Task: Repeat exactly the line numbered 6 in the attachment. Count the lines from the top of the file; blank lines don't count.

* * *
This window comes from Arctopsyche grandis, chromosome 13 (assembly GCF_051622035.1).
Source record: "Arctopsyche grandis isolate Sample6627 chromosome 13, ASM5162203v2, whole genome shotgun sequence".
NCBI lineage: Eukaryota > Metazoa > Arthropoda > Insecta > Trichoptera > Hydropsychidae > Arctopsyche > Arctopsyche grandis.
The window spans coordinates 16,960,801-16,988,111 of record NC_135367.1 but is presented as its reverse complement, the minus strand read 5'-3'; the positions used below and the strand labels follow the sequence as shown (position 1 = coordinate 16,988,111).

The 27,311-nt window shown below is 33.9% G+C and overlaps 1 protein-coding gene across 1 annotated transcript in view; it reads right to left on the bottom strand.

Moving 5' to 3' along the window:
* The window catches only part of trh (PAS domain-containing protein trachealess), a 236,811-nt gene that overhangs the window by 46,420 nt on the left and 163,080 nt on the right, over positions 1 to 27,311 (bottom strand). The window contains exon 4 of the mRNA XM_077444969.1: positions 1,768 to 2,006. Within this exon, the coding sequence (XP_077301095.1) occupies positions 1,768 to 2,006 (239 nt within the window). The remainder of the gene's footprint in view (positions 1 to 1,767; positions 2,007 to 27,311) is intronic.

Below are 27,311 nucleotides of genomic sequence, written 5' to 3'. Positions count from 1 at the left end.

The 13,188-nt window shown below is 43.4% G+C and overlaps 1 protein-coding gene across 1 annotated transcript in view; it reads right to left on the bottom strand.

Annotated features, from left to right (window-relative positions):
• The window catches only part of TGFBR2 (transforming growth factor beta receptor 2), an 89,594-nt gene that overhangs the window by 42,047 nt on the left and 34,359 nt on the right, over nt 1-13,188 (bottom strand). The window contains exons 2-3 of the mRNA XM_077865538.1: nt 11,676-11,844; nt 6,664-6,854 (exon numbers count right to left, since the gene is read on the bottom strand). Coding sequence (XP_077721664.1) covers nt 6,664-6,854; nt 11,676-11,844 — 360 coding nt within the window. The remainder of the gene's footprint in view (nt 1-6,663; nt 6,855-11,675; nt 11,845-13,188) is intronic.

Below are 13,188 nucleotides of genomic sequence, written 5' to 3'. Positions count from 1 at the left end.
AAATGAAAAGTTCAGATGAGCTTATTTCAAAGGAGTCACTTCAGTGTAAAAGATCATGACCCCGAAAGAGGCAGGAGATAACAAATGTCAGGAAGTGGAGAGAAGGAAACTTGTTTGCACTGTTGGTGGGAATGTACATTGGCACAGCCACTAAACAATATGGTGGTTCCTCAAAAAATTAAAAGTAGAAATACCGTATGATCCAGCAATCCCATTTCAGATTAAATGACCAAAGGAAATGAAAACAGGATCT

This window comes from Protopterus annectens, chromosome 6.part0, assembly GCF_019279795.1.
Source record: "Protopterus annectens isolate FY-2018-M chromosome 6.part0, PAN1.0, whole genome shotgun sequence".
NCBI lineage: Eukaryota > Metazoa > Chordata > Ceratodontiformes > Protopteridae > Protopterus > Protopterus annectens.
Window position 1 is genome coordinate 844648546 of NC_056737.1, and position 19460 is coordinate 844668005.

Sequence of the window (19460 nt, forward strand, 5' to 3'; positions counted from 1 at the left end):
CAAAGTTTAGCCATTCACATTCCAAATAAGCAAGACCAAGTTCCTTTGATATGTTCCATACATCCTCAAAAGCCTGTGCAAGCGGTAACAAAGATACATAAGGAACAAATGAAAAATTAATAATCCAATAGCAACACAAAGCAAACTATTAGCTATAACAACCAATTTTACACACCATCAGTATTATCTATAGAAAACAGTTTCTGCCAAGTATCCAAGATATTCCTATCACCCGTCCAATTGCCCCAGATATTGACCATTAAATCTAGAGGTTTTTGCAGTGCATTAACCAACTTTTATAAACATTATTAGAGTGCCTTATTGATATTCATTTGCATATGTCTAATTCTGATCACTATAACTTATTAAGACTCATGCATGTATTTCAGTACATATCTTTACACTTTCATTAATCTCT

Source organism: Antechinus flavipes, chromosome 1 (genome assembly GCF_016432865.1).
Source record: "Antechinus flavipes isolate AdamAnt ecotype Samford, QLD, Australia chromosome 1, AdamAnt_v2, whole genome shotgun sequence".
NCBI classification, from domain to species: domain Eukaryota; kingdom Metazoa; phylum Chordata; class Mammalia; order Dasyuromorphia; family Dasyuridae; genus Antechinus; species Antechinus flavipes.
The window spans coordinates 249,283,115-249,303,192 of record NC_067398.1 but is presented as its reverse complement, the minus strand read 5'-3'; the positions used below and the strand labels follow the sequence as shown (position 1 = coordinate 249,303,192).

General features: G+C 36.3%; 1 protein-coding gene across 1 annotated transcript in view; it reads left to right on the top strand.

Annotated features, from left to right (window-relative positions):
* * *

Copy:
Moving 5' to 3' along the window: